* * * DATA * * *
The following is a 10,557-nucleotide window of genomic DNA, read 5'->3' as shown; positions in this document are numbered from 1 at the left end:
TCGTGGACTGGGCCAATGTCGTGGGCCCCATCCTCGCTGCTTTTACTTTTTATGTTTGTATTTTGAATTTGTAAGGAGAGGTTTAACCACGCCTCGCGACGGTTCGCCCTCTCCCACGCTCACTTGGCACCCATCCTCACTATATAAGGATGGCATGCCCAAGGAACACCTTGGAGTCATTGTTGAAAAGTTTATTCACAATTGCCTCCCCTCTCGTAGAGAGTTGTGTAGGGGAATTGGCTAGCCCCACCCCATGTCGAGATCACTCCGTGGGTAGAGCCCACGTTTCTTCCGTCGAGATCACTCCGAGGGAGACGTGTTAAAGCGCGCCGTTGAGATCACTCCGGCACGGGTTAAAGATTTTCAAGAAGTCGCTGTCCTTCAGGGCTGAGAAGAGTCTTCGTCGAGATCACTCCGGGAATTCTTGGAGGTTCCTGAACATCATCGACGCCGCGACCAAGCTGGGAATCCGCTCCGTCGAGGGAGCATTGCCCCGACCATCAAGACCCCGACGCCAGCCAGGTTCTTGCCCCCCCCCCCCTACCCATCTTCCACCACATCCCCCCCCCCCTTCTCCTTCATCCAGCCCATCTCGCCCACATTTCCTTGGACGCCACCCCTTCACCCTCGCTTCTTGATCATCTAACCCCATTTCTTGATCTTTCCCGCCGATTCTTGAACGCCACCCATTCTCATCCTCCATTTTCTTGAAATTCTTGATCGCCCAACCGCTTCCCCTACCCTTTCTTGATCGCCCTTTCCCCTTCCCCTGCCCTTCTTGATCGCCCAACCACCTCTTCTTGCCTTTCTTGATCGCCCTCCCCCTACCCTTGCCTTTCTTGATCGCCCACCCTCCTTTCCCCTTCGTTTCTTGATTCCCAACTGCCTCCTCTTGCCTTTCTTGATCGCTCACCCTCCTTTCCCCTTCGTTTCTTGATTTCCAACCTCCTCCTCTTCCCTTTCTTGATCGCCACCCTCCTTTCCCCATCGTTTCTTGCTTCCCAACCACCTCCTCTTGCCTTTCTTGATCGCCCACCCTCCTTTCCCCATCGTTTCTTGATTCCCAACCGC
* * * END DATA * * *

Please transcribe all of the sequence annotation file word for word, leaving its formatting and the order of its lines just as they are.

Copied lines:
The following is a 10,557-nucleotide window of genomic DNA, read 5'->3' as shown; positions in this document are numbered from 1 at the left end:
TCGTGGACTGGGCCAATGTCGTGGGCCCCATCCTCGCTGCTTTTACTTTTTATGTTTGTATTTTGAATTTGTAAGGAGAGGTTTAACCACGCCTCGCGACGGTTCGCCCTCTCCCACGCTCACTTGGCACCCATCCTCACTATATAAGGATGGCATGCCCAAGGAACACCTTGGAGTCATTGTTGAAAAGTTTATTCACAATTGCCTCCCCTCTCGTAGAGAGTTGTGTAGGGGAATTGGCTAGCCCCACCCCATGTCGAGATCACTCCGTGGGTAGAGCCCACGTTTCTTCCGTCGAGATCACTCCGAGGGAGACGTGTTAAAGCGCGCCGTTGAGATCACTCCGGCACGGGTTAAAGATTTTCAAGAAGTCGCTGTCCTTCAGGGCTGAGAAGAGTCTTCGTCGAGATCACTCCGGGAATTCTTGGAGGTTCCTGAACATCATCGACGCCGCGACCAAGCTGGGAATCCGCTCCGTCGAGGGAGCATTGCCCCGACCATCAAGACCCCGACGCCAGCCAGGTTCTTGCCCCCCCCCCCCTACCCATCTTCCACCACATCCCCCCCCCCCTTCTCCTTCATCCAGCCCATCTCGCCCACATTTCCTTGGACGCCACCCCTTCACCCTCGCTTCTTGATCATCTAACCCCATTTCTTGATCTTTCCCGCCGATTCTTGAACGCCACCCATTCTCATCCTCCATTTTCTTGAAATTCTTGATCGCCCAACCGCTTCCCCTACCCTTTCTTGATCGCCCTTTCCCCTTCCCCTGCCCTTCTTGATCGCCCAACCACCTCTTCTTGCCTTTCTTGATCGCCCTCCCCCTACCCTTGCCTTTCTTGATCGCCCACCCTCCTTTCCCCTTCGTTTCTTGATTCCCAACTGCCTCCTCTTGCCTTTCTTGATCGCTCACCCTCCTTTCCCCTTCGTTTCTTGATTTCCAACCTCCTCCTCTTCCCTTTCTTGATCGCCACCCTCCTTTCCCCATCGTTTCTTGCTTCCCAACCACCTCCTCTTGCCTTTCTTGATCGCCCACCCTCCTTTCCCCATCGTTTCTTGATTCCCAACCGC